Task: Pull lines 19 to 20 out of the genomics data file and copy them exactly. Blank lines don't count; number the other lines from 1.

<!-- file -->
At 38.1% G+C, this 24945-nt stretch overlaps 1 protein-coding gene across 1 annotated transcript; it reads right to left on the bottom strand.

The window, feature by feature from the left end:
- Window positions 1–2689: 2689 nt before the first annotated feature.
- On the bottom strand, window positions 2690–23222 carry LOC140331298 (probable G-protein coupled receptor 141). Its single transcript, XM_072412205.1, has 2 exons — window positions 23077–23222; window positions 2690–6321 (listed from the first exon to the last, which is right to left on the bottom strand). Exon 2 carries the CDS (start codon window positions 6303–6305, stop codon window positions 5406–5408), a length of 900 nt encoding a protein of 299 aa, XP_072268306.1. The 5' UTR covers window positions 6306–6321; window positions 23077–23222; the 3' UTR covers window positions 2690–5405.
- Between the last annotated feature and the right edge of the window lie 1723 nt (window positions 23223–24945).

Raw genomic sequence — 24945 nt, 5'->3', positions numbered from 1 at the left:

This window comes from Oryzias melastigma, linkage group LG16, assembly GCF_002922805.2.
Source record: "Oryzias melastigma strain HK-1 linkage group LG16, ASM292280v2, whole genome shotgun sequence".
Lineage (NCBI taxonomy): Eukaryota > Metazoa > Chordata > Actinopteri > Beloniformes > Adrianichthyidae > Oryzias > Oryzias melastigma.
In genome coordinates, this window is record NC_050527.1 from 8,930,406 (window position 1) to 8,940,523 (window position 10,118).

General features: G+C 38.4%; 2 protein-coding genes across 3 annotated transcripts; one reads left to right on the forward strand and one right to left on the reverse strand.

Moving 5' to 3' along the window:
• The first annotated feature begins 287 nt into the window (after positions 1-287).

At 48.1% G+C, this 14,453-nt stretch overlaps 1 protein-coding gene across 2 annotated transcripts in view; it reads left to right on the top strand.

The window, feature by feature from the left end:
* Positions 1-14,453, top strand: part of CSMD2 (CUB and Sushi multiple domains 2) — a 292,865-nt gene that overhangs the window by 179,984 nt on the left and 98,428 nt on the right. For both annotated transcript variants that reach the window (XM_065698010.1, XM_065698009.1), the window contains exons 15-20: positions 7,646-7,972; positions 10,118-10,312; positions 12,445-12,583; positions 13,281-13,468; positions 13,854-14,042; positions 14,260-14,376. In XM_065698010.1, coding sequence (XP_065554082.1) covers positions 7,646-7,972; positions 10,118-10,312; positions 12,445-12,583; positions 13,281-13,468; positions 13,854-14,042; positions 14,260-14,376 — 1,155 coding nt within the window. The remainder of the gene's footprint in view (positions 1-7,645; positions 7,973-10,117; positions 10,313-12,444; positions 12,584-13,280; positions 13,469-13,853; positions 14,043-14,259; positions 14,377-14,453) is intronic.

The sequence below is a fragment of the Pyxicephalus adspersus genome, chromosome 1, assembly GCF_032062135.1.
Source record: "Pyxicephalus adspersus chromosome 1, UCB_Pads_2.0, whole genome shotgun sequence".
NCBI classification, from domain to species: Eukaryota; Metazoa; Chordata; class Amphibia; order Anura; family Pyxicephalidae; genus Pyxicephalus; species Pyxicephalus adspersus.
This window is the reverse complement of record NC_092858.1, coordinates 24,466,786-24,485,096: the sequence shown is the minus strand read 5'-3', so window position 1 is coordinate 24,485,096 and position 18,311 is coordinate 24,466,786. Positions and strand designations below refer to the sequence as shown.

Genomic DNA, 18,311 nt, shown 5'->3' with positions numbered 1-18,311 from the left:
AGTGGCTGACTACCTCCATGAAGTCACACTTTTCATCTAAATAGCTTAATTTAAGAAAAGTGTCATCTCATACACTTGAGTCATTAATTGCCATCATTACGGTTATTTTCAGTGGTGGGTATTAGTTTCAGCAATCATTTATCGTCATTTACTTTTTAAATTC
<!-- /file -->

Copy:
NCBI classification, from domain to species: Eukaryota; Metazoa; Chordata; class Amphibia; order Anura; family Pyxicephalidae; genus Pyxicephalus; species Pyxicephalus adspersus.
This window is the reverse complement of record NC_092858.1, coordinates 24,466,786-24,485,096: the sequence shown is the minus strand read 5'-3', so window position 1 is coordinate 24,485,096 and position 18,311 is coordinate 24,466,786. Positions and strand designations below refer to the sequence as shown.